Many of those objecting to the message that the wealthy should pay their fair share in taxes have been involved in schemes to allow large corporations or the wealthy to avoid taxes.
Ottawa (04 Feb. 2019) —This week a Dutch historian and the head of Oxfam International told billionaires gathered at the World Social Forum in Davos that if they really wanted to fix problems like poverty, climate change and income inequality, the first step should be paying their taxes.
During a panel at the World Economic Forum in Davos, Rutger Bregman, a Dutch historian, and Winnie Byanyima, the Executive Director of Oxfam International, both pointed out that when the wealthy don’t pay their fair share in taxes, governments don’t have the money to protect the environment and meet human needs.
Members of the World Economic Forum represent some of the largest corporations in the world. So even though problems discussed at the World Economic Forum can only be fixed if governments have the money to fix them, the role large corporations and the wealthy at the World Economic Forum play in funding these meetings ensures that issues like tax avoidance by the wealthy don’t get a lot of attention.
As Rutger Bregman said, “It feels like I’m at a firefighters' conference and no one’s allowed to speak about water.”
Message that they have to pay their share not popular with tax haven users
Many of those objecting to the message that the wealthy should pay their fair share in taxes have been involved in schemes to allow large corporations or the wealthy to avoid taxes. A former CFO of Yahoo, Kenneth Goldman, complained the panelists were being one-sided. What he didn’t mention was that Yahoo has used tax havens to avoid paying its share in taxes – including when he was CFO.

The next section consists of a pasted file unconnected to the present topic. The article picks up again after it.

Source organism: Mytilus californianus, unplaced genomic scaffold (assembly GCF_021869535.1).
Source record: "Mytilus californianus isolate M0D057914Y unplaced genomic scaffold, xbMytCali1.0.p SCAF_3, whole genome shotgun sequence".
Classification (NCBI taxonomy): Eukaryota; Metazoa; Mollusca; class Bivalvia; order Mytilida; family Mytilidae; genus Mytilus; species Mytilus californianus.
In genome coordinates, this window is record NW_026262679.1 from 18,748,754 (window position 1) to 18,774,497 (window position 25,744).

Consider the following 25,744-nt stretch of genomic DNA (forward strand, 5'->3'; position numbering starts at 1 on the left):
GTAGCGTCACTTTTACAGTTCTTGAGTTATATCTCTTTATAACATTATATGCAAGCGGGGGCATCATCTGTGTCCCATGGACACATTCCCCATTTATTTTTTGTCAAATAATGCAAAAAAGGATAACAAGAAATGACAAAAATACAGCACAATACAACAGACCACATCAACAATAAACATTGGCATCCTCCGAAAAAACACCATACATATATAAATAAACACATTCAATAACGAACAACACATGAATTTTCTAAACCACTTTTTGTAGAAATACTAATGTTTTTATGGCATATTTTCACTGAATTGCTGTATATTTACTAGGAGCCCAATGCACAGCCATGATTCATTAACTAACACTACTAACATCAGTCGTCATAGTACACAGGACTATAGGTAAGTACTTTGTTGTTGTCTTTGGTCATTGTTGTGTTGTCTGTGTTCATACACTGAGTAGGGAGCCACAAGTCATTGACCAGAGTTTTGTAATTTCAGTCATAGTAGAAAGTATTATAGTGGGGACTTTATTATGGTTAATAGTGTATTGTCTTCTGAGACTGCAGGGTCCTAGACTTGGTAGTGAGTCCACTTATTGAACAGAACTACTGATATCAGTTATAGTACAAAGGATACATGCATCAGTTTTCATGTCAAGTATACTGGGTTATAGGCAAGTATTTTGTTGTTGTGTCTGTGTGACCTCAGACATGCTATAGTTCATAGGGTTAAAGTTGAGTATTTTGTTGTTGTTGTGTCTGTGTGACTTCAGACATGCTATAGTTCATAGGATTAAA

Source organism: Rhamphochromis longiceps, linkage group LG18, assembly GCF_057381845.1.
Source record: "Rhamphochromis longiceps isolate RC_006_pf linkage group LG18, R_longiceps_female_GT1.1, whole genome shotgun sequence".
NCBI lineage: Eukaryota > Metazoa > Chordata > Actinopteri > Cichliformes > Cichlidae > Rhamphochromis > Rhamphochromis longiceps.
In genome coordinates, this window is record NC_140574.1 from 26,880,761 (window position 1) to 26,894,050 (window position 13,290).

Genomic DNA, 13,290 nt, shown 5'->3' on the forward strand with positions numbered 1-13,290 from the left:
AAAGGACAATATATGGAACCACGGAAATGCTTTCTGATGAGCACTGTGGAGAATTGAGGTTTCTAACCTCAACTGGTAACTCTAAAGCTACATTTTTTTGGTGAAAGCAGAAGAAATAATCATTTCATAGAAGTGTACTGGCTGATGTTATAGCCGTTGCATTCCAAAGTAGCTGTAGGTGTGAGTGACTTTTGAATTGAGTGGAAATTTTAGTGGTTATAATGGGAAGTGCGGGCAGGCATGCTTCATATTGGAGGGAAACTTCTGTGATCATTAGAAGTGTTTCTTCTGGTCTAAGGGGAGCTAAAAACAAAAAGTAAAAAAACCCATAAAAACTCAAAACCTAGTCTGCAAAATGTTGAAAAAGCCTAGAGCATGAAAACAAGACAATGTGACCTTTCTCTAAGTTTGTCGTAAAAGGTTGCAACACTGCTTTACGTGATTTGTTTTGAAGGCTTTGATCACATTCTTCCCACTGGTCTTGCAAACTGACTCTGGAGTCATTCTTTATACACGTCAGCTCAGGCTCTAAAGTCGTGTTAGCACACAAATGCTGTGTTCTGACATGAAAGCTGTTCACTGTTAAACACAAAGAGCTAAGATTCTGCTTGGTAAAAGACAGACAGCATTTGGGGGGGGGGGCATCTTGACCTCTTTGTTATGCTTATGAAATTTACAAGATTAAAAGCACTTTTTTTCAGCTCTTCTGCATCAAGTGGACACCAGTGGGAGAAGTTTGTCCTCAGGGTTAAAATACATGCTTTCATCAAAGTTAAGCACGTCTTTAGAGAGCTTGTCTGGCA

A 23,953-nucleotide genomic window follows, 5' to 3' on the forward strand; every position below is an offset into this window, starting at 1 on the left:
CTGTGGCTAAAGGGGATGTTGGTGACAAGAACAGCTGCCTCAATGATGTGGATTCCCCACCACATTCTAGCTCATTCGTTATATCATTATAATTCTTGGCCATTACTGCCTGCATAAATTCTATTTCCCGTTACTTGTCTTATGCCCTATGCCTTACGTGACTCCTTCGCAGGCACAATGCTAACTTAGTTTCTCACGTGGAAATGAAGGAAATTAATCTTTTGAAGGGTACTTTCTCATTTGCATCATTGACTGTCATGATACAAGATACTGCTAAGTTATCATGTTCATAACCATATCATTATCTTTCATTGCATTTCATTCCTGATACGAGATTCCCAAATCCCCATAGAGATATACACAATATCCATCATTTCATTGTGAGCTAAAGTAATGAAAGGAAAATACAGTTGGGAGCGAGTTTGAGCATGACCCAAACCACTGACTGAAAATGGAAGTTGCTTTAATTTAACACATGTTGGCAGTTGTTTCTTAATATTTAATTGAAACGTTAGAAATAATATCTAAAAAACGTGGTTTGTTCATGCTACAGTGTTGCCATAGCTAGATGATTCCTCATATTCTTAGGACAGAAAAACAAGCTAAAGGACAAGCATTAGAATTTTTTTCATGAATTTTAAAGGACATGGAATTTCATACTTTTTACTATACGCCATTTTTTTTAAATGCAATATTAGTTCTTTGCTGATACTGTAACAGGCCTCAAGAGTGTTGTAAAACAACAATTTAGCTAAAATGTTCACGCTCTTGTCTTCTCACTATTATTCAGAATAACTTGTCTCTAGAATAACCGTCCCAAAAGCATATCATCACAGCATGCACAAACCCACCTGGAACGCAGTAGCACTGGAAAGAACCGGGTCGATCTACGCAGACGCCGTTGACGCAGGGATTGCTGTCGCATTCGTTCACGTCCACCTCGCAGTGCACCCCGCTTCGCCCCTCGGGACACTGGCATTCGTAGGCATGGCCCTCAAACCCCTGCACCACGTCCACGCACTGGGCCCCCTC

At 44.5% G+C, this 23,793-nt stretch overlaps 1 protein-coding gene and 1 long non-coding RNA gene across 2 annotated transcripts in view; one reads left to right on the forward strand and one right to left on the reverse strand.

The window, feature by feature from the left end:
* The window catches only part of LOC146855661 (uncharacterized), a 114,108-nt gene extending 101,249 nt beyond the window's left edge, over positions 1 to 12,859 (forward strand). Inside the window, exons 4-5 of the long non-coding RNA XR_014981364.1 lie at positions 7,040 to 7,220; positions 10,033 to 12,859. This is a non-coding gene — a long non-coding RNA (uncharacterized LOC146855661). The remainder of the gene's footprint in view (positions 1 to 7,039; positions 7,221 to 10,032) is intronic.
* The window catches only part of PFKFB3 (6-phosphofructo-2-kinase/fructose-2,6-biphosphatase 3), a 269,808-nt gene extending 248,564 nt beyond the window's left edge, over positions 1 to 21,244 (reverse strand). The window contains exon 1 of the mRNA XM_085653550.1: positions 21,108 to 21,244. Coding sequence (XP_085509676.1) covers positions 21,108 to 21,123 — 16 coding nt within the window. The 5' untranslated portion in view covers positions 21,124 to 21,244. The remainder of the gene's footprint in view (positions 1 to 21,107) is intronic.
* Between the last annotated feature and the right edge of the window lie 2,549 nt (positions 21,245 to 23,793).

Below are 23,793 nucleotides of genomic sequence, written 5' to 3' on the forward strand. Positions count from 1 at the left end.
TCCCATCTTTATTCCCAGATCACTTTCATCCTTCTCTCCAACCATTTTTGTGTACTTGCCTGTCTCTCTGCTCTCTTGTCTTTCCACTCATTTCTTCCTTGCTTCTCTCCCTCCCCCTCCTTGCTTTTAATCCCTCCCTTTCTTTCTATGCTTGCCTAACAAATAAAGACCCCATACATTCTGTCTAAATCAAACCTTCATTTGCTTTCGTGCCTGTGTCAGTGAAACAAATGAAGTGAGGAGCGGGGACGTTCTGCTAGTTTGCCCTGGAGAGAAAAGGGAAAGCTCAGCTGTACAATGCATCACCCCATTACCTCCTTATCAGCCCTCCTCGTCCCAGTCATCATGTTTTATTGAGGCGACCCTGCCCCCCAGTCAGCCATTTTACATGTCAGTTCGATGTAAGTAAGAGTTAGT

In 2013 it was revealed that Yahoo was using a subsidiary in the Netherlands to avoid paying taxes on hundreds of millions in profits. The fact the subsidiary headquarters was in the home office of a Yahoo accountant makes it clear that it was intended to be used for tax avoidance.
Another person defending tax avoidance by corporations and the wealthy was Michael Dell, CEO of Dell Technologies. Like Yahoo — and many other large corporations — Dell has used tax havens to avoid paying its fair share. Michael Dell also has a long history of getting generous property tax breaks from municipal governments where he or his company have property — so that low- and middle-income residents of those municipalities are picking up the bill for the municipal services he and the company use.
Defenders of tax avoidance ignore facts
The attempts by wealthy individuals, or the think tanks they fund, to defend tax avoidance ignore the facts. In the 1950s, the United States experienced rapid economic growth and the jobs being created paid enough for families to live comfortably. One reason for that rapid growth was governments in the United States had the funds to afford the kind of public services economies rely on. And what helped make that possible was that the top tax rate for the wealthy in the United States was 91%.
Those trying to use low unemployment rates to justify tax avoidance by corporations and the wealthy are also ignoring the facts. Many new jobs today pay so little that people are working full-time and still living in poverty.
Public services, not charity needed to solve major problems
As Winnie Byanyima pointed out in an opinion piece in Time magazine, large corporations and the wealthy are pushing a myth that private charity will be enough to fix social problems. That myth is dangerous and self-serving. It is intended to allow the wealthy to continue to dodge taxes, while governments are left without the funds they need to provide the public services that can deal with problems like poverty and climate change.
In 1920, Clement Attlee, a future British prime minister who oversaw the creation of Britain's social safety net, wrote, “Charity is a cold grey loveless thing. If a rich man wants to help the poor, he should pay his taxes gladly, not dole out money at a whim.”
That’s still true 99 years later.
Private charity comes nowhere close to repairing the damage done by government austerity measures that are a direct result of large corporations and the wealthy not paying their share. What's needed are properly funded public services.